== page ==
Despite your best intentions, despite your quest for excellence, despite being a person of character there are going to be times where things don’t go as you planned. Things change unexpectedly, people you are counting on don’t do what they said they would do, or it just plain gets messed up. It is going to happen to every one of us. The question is what do we do when it happens? How we respond is more important then what happened. Many times we choose to respond with blame, denial, avoidance ( also called head in sand ). Why do we do that? Our society has created a culture of being scared to make mistakes. In some of us that fear is deep rooted that we won’t even take enough action to make a mistake. Its amazing to watch children trying new things. They have no thoughts about making mistakes accept, “Hey mom, did you see that?” But it doesn’t take long for them to start picking up the fear of mistakes. Thank goodness people like Thomas Edison didn’t feel that way. Many sources quote different numbers, but let’s just say it took him 1,000 attempts to create the lightbulb. If he hadn’t persisted I would be doing this blog with smoke signals. Failure is always part of the process of success but we should learn from Edison when he said, “I have not failed. I have just found 999 ways that won’t work.” Luckily, most of us have a mentor, which means we don’t have to learn from trial and error, like Edison. We can learn from other peoples experience. With all that said, what I want to focus on is, what we do when we make a mistake that affects others.
The most important thought to begin with is you can actually gain credibility by making and owning up to a mistake. Its amazing how counterintuitive, in todays culture, it seems to own up to a mistake. The book “Credibility” gives a real world example.
Pradeep Vaswani, project manager at Infosys Technologies, recalled a time when his team went off course and as a result would fail to deliver on time to the client. His managers had advised him that he shouldn’t disclose this in advance to the client, but should merely work overtime to catch up. However, Pradeep knew that keeping this secret would result in a breach of trust with his client if the matter went out of control. Furthermore, he was unwilling to set such a poor example to his staff. Consequently, Pradeep accepted the responsibility for informing the client about the projects status. The client was upset, but Pradeep also told them how sorry and disappointed he and his team were about missing the deadline. He had explained what had caused the delay and what the team would do. He showed his commitment to the new deadline by indicating what he would do himself to ensure the new deliverables were met. The project was completed by the new deadline, and the amount of trust the client had for Pradeep actually increased tremendously. At the same time, the respect his team members had for him was enhanced because he accepted responsibility and showed accountability for the team without pointing fingers.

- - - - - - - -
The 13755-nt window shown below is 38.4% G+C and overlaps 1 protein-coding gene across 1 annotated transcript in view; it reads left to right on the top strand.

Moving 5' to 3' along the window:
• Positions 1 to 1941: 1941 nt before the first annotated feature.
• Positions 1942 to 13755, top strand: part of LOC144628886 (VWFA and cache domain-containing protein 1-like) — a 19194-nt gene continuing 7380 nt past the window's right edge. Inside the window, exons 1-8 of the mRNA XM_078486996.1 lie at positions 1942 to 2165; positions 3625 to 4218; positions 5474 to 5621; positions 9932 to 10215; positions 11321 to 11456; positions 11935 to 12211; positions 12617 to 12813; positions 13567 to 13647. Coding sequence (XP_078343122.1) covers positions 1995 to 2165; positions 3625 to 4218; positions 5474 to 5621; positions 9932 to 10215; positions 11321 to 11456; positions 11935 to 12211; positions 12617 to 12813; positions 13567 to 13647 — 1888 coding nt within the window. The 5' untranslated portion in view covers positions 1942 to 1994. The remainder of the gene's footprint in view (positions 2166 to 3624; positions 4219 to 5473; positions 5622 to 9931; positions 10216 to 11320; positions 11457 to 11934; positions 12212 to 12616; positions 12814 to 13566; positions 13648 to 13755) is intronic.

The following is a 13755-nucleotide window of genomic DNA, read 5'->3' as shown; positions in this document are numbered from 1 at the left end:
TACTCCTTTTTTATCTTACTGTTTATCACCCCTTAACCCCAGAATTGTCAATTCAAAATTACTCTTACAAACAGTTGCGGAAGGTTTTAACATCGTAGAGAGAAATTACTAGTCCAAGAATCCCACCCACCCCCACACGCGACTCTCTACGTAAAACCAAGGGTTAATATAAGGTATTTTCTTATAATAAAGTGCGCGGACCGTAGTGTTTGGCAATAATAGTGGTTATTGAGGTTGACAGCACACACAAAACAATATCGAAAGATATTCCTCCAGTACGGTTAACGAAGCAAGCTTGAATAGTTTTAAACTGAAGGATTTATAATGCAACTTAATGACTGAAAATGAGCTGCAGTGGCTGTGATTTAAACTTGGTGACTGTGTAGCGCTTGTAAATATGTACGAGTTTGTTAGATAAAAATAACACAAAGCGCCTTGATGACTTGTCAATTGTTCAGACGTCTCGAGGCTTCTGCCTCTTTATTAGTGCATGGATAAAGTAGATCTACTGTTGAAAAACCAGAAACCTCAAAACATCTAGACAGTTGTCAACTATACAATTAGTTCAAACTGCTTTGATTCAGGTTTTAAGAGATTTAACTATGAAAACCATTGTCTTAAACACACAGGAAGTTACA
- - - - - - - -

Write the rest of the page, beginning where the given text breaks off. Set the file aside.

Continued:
I think the reason someone owning up to mistakes is such a big deal is because it so rarely happens. The reason gold is so valuable is because it is so very rare. The same is true with human emotions. When we see someone display a trait that we rarely see, we naturally look at that person with more esteem. Studies have shown that “admitting mistakes” ranks second to “tells the truth” when people were asked what behaviors best define an honest person. So, here are the six A’s of accountability:
- Accept = come to recognize
- Admit = confess to be true or be the case
- Apologize = express regret for one has done wrong
- Act = take action
- Amend = make changes to make it correct
- Attend = be present, deal with it
“When” not “if ” you make a mistake, apply these six A’s and you will not only maintain your credibility but you will increase it.